Ubuntu

Wastebasket fails with read only directories

Reported by Daniel Silverstone on 2004-08-22
138
This bug affects 4 people
Affects Status Importance Assigned to Milestone
Nautilus
Fix Released
Medium
gvfs (Ubuntu)
Medium
Ubuntu Desktop Bugs

Bug Description

Method: move a directory to the trash and empty the trash

Expected result: trash gets emptied

Actual result: trash complains about read only dirs

Hypothesis: Trash can cannot cope with directories being read only

Reproduction method:

1. create a dir foo
2. create a dir foo/bar
3. touch a file foo/bar/baz
4. chmod -w foo/bar
5. move foo into the trash
6. empty the trash

This is a common thing if someone makes a dir, copies a load of stuff off CD (is
thus readonly) and then tries to put that dir into the trash.

http://bugzilla.gnome.org/show_bug.cgi?id=108307

Related branches

Sebastien Bacher (seb128) wrote :

A corresponding upstream bug report:
http://bugzilla.gnome.org/show_bug.cgi?id=108307

Matt Zimmerman (mdz) wrote :

*** Bug 10257 has been marked as a duplicate of this bug. ***

Jason Toffaletti (jason) wrote :

upstream bug is still open, but I cannot reproduce this bug on dapper. perhaps
it was fixed and upstream forgot to close the bug?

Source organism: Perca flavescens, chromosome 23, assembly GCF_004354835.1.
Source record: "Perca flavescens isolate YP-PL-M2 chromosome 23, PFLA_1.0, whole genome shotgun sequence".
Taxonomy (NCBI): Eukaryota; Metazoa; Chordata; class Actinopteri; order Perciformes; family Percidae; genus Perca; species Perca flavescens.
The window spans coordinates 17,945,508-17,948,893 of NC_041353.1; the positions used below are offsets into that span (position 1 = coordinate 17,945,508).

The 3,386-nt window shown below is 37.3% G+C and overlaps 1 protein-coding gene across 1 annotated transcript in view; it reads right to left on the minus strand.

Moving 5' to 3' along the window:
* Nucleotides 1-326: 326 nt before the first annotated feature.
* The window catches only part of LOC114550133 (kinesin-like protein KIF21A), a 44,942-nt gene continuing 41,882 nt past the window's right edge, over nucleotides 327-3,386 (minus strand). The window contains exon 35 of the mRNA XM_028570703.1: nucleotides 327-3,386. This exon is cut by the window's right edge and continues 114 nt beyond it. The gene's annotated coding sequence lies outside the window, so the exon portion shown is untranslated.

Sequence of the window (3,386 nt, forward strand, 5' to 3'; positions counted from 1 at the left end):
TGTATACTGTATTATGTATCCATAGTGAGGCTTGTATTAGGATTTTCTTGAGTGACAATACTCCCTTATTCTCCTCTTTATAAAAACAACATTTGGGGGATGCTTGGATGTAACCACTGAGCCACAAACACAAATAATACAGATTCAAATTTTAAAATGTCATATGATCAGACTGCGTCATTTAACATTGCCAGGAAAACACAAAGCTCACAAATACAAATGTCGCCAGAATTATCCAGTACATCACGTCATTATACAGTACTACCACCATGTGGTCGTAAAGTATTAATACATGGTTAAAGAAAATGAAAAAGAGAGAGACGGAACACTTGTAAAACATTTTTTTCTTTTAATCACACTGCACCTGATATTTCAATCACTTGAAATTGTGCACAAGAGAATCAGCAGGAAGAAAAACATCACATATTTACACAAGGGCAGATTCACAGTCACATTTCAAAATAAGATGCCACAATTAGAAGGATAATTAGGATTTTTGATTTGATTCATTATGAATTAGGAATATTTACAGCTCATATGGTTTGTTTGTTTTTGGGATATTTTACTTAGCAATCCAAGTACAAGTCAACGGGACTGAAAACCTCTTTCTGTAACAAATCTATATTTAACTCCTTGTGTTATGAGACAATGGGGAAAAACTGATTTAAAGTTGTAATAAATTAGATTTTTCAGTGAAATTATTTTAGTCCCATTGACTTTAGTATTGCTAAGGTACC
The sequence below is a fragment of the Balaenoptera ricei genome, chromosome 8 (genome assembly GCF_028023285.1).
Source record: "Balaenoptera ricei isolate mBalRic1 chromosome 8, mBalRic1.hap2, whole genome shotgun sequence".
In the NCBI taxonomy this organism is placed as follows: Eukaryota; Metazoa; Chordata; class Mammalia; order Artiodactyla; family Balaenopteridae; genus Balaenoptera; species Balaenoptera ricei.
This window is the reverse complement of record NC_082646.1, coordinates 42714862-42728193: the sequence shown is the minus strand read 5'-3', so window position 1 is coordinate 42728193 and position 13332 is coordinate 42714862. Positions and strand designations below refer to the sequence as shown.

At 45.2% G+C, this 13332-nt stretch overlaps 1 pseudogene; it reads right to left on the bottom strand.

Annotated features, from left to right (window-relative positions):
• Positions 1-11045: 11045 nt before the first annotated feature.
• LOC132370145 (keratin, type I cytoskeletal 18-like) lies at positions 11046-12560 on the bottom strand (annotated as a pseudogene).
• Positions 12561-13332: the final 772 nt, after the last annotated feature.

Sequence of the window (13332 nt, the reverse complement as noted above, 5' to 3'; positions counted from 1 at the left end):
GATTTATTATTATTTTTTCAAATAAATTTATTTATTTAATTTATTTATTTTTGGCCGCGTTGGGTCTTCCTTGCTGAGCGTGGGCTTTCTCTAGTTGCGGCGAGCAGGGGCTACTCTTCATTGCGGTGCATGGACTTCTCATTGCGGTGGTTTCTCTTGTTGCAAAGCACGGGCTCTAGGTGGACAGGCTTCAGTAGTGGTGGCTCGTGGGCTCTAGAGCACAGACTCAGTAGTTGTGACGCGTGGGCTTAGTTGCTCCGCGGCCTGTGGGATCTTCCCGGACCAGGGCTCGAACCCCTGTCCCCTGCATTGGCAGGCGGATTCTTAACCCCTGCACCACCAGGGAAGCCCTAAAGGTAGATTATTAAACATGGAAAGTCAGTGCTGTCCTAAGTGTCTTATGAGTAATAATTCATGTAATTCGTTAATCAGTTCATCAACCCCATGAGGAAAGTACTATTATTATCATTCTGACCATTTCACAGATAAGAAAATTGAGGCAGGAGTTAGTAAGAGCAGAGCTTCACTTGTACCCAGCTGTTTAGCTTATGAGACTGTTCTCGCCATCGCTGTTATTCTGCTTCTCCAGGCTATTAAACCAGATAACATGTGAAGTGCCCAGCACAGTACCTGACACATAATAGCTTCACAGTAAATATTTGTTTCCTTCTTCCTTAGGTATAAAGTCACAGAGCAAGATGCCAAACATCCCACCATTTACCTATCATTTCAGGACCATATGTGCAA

Daniel Holbach (dholbach) wrote :

*** Bug 26600 has been marked as a duplicate of this bug. ***

Lakin Wecker (lakin) wrote :

Changing the status to confirmed for the ubuntu portion of the bug, (to remove it from the untriaged bug-list)

Changed in nautilus:
status: Unconfirmed → Confirmed
Changed in nautilus:
status: Unknown → Confirmed

I like to confirm this, since files moved from a CD to the Wastebasket have
a read-only attribute and cannot be emptied easily.

On 8/15/06, Bug Watch Updater <email address hidden> wrote:
>
> ** Changed in: nautilus (upstream)
> Status: Unknown => Confirmed
>
> --
> Wastebasket fails with read only directories
> https://launchpad.net/bugs/7560
>

Sivan Greenberg (sivan) wrote :

This is actually the same as bug #39482 and they need to be merged. The root of the two observed behaviors is the same. I have sent a patch upstream but it was argued that it might incur too much overhead and was thus rejected. This thread shows what type of a patch Alex (nautilus upstream) would be willing to accept - http://<email address hidden>/msg02853.html (for the interested make sure you follow the complete thread). I had intentions to work on this, but currently lacking some time and need to attend to other stuff. Upstream would welcome something along the lines he's described.

Changed in nautilus:
assignee: seb128 → desktop-bugs
Sam Cater (wraund) wrote :

hmm, this dosn't sound like a 'bug' to me, more like a wishlist.

I think nautilus is behaving fine, the whole point of read-only is that the files permissions are rigged to not allow you to edit the files / delete them.

As nautilus's abilities are based upon your user privilages. Nautilus cant edit the files / delete them either.

Again. I really think this should be wishlist

> I think nautilus is behaving fine, the whole point of read-only is that the files permissions are rigged to not allow you to edit the files / delete them.
Well then it shouldn't move them to the trash in the first place.

Jan (jan23) wrote :